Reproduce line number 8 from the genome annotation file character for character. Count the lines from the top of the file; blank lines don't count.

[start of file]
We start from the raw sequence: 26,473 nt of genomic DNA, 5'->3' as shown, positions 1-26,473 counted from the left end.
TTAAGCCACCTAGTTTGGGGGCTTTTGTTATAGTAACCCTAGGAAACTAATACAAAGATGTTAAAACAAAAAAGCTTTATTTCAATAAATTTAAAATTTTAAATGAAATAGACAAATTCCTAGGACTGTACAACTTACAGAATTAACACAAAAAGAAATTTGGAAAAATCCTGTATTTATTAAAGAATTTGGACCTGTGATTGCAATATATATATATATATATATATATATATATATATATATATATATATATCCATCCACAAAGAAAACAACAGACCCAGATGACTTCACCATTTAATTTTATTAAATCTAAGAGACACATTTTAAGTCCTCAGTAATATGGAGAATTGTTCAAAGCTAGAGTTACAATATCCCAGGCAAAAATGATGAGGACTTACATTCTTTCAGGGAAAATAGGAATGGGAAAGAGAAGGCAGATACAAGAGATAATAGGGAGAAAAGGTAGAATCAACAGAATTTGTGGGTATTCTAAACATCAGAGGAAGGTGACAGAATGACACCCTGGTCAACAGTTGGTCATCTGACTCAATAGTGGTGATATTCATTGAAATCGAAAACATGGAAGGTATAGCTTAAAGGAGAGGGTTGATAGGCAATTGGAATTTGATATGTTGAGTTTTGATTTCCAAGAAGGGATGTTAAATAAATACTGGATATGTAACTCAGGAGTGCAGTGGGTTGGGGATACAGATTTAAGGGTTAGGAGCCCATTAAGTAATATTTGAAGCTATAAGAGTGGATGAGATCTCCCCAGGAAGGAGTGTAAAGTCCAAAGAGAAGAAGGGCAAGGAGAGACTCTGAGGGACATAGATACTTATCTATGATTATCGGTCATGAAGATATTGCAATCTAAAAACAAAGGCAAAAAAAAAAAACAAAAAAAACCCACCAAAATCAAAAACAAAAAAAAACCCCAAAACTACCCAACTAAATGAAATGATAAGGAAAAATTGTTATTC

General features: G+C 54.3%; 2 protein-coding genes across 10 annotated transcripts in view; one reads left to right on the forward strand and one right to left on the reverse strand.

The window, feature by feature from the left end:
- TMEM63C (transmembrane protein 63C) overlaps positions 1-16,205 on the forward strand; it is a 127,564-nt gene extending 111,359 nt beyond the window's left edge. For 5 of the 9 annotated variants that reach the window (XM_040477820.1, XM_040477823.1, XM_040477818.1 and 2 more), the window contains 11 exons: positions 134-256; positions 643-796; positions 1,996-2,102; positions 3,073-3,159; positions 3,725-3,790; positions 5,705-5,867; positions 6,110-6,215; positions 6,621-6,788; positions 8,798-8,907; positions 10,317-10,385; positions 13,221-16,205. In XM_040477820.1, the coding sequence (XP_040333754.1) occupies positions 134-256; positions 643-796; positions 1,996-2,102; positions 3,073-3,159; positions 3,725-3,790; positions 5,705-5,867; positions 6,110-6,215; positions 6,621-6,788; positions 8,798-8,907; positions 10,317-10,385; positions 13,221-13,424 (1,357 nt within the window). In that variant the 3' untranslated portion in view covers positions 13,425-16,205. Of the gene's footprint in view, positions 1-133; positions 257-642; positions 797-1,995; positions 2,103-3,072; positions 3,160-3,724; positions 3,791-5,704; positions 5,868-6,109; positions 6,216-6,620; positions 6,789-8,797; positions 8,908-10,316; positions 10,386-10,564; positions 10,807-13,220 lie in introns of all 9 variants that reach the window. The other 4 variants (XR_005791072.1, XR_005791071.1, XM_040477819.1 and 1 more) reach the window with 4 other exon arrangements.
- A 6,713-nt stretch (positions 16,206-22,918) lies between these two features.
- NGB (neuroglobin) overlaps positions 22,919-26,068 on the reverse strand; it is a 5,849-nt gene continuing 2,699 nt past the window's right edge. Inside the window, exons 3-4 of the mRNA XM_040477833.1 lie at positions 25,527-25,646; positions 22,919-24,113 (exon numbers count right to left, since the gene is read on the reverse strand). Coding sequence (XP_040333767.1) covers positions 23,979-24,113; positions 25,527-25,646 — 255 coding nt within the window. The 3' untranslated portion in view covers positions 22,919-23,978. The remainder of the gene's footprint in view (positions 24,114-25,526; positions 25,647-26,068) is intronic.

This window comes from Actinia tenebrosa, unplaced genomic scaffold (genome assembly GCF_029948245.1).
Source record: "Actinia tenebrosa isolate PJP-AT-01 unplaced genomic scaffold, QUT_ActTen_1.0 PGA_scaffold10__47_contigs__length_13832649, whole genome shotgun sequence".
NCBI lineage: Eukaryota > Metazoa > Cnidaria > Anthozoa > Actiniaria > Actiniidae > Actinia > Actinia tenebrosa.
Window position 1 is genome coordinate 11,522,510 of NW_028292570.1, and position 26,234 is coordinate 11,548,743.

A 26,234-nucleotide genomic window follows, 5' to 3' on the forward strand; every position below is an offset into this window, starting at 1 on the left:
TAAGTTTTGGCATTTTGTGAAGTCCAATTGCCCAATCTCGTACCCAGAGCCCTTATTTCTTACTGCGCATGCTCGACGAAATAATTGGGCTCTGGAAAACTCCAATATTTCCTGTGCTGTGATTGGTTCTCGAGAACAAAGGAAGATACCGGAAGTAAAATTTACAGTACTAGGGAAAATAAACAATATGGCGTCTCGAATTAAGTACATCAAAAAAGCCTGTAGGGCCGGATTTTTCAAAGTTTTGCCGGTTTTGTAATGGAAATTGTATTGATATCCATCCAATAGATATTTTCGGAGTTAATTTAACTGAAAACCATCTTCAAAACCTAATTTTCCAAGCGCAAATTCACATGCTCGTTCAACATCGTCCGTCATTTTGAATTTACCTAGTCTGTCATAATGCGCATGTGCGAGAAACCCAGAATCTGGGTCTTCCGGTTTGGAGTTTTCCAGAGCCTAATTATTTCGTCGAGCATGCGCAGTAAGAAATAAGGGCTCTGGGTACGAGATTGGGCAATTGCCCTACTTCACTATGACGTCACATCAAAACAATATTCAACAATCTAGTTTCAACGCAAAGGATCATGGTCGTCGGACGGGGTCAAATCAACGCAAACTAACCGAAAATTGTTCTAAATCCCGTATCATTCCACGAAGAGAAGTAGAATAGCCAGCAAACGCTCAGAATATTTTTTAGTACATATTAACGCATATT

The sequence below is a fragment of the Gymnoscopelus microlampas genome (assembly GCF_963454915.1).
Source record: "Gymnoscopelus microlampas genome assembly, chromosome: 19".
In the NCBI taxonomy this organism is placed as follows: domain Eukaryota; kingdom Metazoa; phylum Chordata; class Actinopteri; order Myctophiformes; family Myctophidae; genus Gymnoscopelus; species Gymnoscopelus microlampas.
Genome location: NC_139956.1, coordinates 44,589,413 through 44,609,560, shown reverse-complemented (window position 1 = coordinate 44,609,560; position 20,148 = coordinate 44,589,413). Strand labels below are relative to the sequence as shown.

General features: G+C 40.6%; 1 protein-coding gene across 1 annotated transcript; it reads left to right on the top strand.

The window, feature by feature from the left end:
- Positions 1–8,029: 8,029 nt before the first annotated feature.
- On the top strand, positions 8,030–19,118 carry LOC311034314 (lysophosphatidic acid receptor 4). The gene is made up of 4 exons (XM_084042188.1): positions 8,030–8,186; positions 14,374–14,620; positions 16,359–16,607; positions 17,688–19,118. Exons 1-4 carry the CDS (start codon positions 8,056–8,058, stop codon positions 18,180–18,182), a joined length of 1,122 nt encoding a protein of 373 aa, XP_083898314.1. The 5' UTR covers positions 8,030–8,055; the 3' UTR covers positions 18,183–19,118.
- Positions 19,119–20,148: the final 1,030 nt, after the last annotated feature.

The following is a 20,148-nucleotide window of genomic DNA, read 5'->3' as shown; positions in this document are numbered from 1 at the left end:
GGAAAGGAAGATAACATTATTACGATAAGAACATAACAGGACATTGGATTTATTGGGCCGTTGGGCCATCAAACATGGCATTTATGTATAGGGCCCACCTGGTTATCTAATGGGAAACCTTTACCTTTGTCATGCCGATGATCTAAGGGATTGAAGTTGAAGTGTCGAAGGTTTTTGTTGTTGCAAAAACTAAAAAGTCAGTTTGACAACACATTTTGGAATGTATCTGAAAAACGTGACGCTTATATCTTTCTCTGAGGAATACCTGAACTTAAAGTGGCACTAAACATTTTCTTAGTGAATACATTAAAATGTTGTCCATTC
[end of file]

This window comes from Actinia tenebrosa, unplaced genomic scaffold (genome assembly GCF_029948245.1).